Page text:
Read: Designer Catchups: George Khut
Date: July 24, 2015
Author: Dermot McGuire
With CUSP about to come a close on 15 August at QVMAG, we’ve set out to discover what our 12 designers have been investigating, creating, and experimenting with since CUSP first launched back in 2013.
We caught up with artist, academic, and Australian Design Honouree George Khut to discover his latest projects, including being part of the recent 11-day live-in residency as part of Marina Abramovic’s In Residence exhibition…
In our fast paced world, artist, designer and academic Dr George Khut is using his practice to help us slow down and focus our attention inwards.
Working across the fields of electronic and participatory art, as well as interaction design and health, George has spent the last 12 years creating intimate, body-focussed artworks that reframe our experiences of embodiment, present time, and body-mind interactions. George’s award winning heart rate controlled interactive artwork Distillery: Waveforming is as visually stunning as it is practical, and has inspired the smartphone relaxation app, BrightHearts – proving real life problems can be solved through excellent design.
Driven by an passion for understanding the connection between our physical and emotional worlds, artist and interaction-designer George Khut, uses human-centred design and interactive art to create beautifully compelling sound and light experiences.
Here’s the highly innovative George talking to CUSP about what inspires his practice and how he hopes to help people, both individually and socially, through his art.
We think one of the nicest things about George’s work is his interest in helping people.
In this vein, if you’re feeling a little stressed (who isn’t?) and you need a hand winding down, his BrightHearts App could be the answer.
Along with a clip-on pulse censor, BrightHearts interprets your heartbeat as pulsing patterns of colour and light. As you relax and begin to breathe slowly, the App rewards you with more calming colours and sounds. Originally designed to help sick children facing unfamiliar scenarios in hospital, BrightHearts can successfully help people of all ages control their heart rate and anxiety.
Learn more about the App in George’s own words here.
As part of the hugely successful Marina Abramovic: In Residence exhibition that was held in June, George was one 12 artists selected by Abramovic for an 11-day live-in residency.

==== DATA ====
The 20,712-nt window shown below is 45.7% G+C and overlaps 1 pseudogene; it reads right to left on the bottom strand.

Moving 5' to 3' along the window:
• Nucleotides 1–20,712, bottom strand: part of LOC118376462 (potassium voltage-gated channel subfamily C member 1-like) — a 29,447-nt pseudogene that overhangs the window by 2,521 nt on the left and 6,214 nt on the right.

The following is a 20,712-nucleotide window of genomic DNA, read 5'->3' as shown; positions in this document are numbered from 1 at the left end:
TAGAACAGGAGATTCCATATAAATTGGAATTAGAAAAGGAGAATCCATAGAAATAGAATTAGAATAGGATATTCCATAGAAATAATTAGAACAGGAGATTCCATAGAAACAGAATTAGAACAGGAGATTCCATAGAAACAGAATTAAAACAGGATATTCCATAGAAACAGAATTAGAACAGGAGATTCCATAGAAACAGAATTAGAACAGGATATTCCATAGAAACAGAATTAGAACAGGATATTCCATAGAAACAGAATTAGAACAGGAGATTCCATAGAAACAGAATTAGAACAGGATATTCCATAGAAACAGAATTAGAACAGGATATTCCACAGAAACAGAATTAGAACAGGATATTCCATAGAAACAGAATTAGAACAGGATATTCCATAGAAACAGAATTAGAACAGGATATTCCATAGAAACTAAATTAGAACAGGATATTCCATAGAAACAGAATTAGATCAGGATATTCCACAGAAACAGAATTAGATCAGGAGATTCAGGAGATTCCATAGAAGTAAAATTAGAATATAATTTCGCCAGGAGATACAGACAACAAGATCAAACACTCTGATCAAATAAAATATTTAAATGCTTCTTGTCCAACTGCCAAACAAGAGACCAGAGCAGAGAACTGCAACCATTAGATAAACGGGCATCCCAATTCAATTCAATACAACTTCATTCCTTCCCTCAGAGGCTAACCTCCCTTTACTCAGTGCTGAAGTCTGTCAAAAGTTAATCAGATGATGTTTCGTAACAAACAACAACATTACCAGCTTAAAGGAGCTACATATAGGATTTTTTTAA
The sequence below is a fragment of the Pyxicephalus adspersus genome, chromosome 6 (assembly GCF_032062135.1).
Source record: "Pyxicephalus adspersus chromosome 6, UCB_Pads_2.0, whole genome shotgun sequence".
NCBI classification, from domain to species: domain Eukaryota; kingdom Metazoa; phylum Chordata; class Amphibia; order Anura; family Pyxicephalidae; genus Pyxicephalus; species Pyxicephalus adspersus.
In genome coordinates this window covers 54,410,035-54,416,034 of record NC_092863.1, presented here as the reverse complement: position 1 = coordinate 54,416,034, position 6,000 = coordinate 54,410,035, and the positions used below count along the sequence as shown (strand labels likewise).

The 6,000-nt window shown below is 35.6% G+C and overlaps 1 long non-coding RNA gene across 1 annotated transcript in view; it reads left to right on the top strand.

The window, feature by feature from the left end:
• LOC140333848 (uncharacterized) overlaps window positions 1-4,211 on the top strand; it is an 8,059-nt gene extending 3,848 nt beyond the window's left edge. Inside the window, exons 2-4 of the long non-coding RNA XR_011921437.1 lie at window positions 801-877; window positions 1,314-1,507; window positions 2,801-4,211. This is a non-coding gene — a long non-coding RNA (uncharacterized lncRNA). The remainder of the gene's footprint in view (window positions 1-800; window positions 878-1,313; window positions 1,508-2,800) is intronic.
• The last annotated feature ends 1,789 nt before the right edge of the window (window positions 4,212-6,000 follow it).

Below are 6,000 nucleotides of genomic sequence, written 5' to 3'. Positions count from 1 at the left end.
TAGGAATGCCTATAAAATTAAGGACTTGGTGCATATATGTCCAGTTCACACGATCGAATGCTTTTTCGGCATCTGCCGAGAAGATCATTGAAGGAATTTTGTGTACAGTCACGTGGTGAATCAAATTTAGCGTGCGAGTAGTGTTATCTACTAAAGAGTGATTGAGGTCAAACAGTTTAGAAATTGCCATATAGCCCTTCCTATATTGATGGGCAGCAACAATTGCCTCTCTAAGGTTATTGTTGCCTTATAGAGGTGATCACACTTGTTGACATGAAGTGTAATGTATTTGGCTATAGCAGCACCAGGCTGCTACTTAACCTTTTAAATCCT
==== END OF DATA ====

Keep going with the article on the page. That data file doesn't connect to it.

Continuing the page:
George, who likes to focus his practice on biofeedback, fitted people with brain sensors that measure alpha brainwaves and then had them lie on a bed fitted with large motor and speakers. “The brainwaves get stronger the calmer you are – the more open and present you are, the more and vibrations you will hear and feel.”
A truly amazing experience!
Since 2007, George’s work The Heart Library Project has been shown in hospitals, schools, museums and galleries – and most recently at FACT (Foundation for Art and Creative Technology) in Liverpool, England.
Hooked up to heart rate monitors, and seeing themselves projected on a mirror above their prone bodies, participants see imagery getting redder in colour as their heart rate quickens, and going blue when their heart rate slows down.
Read more about the project here.
If you want to learn more about the amazing work George does, we really recommend checking out his 10-minute TEDx Sydney talk in which he discusses his research into body-focused interactions in art and health.
Watch and let us know what you think!
George (Poonkhin) Khut is an Australian artist and academic working across the fields of electronic and participatory art, interaction design and health. For the past 12 years he has been working with biofeedback technologies, creating intimate, body-focussed participatory artworks, that re-frame our experiences and representations of embodiment, presentness and body-mind interactions. Khut works with biofeedback technologies to challenge popular assumptions about the impact of digital technologies on the body. He challenges the idea that technology minimises our ability to pay attention and uses technology instead to slow down and focus our attention into our body, the bodies of others, and the psycho-physiological dimensions of our being.